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A Manifesto for Smokefree Beginnings

The Smoking in Pregnancy Challenge Group has produced its fourth national report: “A Manifesto for Smokefree Beginnings”

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The Smoking in Pregnancy Challenge Group has produced its fourth national report: “A Manifesto for Smokefree Beginnings”. In it, the Group reaffirms its position that pregnant women who struggle to quit smoking with traditional approaches should be offered access to vape products as an alternative.

In conjunction with the proposed generational ban on being able to purchase tobacco products, experts estimate the number of women smoking during pregnancy could be reduced by around 10,000 a year by 2033 and create a smokefree generation.

Anti-smoking charity Action on Smoking and Health says: “Smoking during pregnancy is concentrated in younger parents who will be an early group to benefit from increasing the age of sale. Maternal smoking is a leading cause of poor birth outcomes including stillbirth, miscarriage and birth defects and increases the risk of Sudden Infant Death Syndrome (SIDS). Women who are smoking at their first midwifery appointment can find it difficult to quit due to higher levels of addiction than those who quit before or in early pregnancy.”

The Smoking in Pregnancy Challenge Group set out six high impact recommendations in its manifesto.

The manifesto was launched at an event in Parliament to celebrate the Challenge Group’s 10-year anniversary, hosted by the APPG on Smoking and Health and the APPG on Baby Loss. The event was also an opportunity to celebrate the efforts of maternity professionals supporting women to have smokefree pregnancies.

The high impact recommendations:

  1. Pass legislation to raise the age of sale for tobacco by one year, every year, to reduce smoking prevalence in the age cohort most likely to smoke during pregnancy and create a smokefree generation.
  2. Introduce a ‘polluter pays’ levy on tobacco manufacturers to raise funding for the measures needed to deliver a smokefree start for every child.
  3. Fully implement the national financial incentive scheme and commit to extending the scheme beyond 2024.
  4. Set out a new target for reducing rates of Smoking Status at Time of Delivery (SATOD) to 4% by 2030, putting England on track to deliver a smokefree start for every child before 2040.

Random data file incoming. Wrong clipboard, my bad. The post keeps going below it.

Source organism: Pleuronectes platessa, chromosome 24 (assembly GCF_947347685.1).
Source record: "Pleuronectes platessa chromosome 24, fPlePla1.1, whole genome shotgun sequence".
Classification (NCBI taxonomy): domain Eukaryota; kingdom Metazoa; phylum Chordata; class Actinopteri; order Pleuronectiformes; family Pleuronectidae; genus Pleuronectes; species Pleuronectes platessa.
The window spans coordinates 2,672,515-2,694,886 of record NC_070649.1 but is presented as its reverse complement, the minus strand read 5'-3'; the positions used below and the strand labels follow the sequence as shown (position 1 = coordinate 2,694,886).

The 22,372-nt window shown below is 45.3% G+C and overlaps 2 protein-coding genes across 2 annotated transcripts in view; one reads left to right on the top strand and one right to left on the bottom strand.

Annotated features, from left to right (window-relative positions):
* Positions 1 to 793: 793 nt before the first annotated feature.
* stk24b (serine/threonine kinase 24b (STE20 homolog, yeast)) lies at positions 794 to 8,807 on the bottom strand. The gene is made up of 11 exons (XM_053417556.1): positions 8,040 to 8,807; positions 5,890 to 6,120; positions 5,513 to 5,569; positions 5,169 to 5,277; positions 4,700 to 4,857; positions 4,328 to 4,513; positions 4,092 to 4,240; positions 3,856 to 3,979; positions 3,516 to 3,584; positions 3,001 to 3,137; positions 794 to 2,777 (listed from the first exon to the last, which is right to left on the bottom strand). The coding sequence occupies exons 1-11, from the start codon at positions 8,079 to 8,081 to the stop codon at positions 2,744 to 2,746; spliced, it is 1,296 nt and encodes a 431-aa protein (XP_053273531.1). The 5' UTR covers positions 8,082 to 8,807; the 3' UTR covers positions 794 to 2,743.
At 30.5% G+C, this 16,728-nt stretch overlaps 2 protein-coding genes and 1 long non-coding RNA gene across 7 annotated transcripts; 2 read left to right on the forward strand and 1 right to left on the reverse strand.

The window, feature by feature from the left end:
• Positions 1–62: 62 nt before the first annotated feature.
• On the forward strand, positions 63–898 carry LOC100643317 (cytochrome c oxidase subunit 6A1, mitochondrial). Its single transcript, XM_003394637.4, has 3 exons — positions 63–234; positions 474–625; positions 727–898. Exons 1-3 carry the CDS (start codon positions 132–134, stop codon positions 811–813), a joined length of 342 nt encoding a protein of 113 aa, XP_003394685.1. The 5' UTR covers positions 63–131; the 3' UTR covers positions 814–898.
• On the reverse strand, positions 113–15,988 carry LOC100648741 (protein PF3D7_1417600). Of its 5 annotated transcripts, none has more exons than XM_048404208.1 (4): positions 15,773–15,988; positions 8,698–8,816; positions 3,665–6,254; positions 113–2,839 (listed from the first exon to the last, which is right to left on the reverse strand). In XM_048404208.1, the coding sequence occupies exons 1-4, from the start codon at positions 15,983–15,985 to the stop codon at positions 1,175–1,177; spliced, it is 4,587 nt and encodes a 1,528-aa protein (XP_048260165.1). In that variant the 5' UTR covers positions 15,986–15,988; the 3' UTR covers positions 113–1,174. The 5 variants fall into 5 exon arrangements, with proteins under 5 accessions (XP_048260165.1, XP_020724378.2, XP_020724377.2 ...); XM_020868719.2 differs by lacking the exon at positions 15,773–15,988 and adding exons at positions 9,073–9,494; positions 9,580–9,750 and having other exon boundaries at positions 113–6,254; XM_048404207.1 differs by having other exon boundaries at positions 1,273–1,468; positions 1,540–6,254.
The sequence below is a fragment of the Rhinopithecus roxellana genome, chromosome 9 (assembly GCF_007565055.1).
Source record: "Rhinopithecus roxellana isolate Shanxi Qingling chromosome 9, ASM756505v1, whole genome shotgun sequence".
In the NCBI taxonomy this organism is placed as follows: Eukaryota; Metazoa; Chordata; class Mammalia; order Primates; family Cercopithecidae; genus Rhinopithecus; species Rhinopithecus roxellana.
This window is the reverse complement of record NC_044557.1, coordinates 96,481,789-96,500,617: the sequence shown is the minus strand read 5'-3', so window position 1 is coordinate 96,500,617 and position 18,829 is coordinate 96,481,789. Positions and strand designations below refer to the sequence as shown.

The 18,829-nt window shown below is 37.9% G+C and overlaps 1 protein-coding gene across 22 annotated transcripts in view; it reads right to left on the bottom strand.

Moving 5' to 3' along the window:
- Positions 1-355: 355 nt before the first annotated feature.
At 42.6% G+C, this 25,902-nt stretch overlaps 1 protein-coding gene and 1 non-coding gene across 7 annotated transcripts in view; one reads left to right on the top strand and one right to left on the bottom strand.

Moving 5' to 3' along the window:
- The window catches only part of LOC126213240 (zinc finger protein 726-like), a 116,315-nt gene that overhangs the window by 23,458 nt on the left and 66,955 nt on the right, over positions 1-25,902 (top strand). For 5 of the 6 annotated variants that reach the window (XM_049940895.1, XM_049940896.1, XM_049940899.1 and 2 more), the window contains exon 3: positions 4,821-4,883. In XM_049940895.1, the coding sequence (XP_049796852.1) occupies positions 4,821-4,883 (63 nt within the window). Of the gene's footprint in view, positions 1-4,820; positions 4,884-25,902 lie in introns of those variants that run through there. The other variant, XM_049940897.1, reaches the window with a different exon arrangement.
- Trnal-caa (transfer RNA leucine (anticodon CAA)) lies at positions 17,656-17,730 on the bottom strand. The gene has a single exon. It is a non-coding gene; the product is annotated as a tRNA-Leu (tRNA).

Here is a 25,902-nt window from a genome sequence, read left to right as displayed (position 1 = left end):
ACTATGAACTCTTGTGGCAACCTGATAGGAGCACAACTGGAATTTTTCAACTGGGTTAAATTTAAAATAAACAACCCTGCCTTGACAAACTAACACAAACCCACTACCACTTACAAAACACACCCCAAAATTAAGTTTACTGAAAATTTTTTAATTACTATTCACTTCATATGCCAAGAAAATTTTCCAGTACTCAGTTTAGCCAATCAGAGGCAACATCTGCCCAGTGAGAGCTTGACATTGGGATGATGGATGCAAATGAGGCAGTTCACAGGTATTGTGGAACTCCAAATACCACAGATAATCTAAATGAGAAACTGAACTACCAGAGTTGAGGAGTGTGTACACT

5. Ensure NHS tobacco dependence treatment services for pregnant women are fully embedded and sustained long-term.
  6. Commit to develop and fund models of care to prevent relapse to smoking postnatally.

Featuring at No.10 in the supporting recommendations, The Smoking in Pregnancy Challenge Group says: “Ensure pregnant women struggling to quit smoking can access vape products as an alternative while addressing increases in youth vaping and vaping among never smokers.”

The Group warns: “Efforts to maximise the use of nicotine to support quitting among pregnant women have been undermined by widespread misconceptions among professionals and service users that nicotine is responsible for the health harms of smoking.”


The Group points out that vapes are being increasingly welcomed by stop smoking services to help pregnant smokers on their quit smoking journey.

The Smoking in Pregnancy Challenge Group explains: “[Vapes] appear to be just as safe as nicotine patches and more effective for smoking cessation during pregnancy. However, attempts to maximise the impact of vaping for smoking cessation have been hindered by misperceptions about nicotine, a lack of knowledge about the health impacts of vaping and widespread concerns about youth vaping. There is a need for dedicated training to equip maternity professionals to deliver evidence-based advice about NRT, nicotine and vaping.”

Professor Linda Bauld, Director of the SPECTRUM Research Consortium and Co-Chair of the Smoking in Pregnancy Challenge Group said: “Over the last decade, the Smoking in Pregnancy Challenge Group has worked tirelessly to ensure that women get the support they need to have a healthy pregnancy and a healthy baby.

“During this time, rates of smoking in pregnancy have fallen by around a third and we have seen clear commitments on maternal smoking from the NHS and Government. But there is more to do to ensure that every child has a smokefree start in life.”


Dave Cross avatar

Dave Cross

Journalist at POTV
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Dave is a freelance writer; with articles on music, motorbikes, football, pop-science, vaping and tobacco harm reduction in Sounds, Melody Maker, UBG, AWoL, Bike, When Saturday Comes, Vape News Magazine, and syndicated across the Johnston Press group. He was published in an anthology of “Greatest Football Writing”, but still believes this was a mistake. Dave contributes sketches to comedy shows and used to co-host a radio sketch show. He’s worked with numerous vape companies to develop content for their websites.

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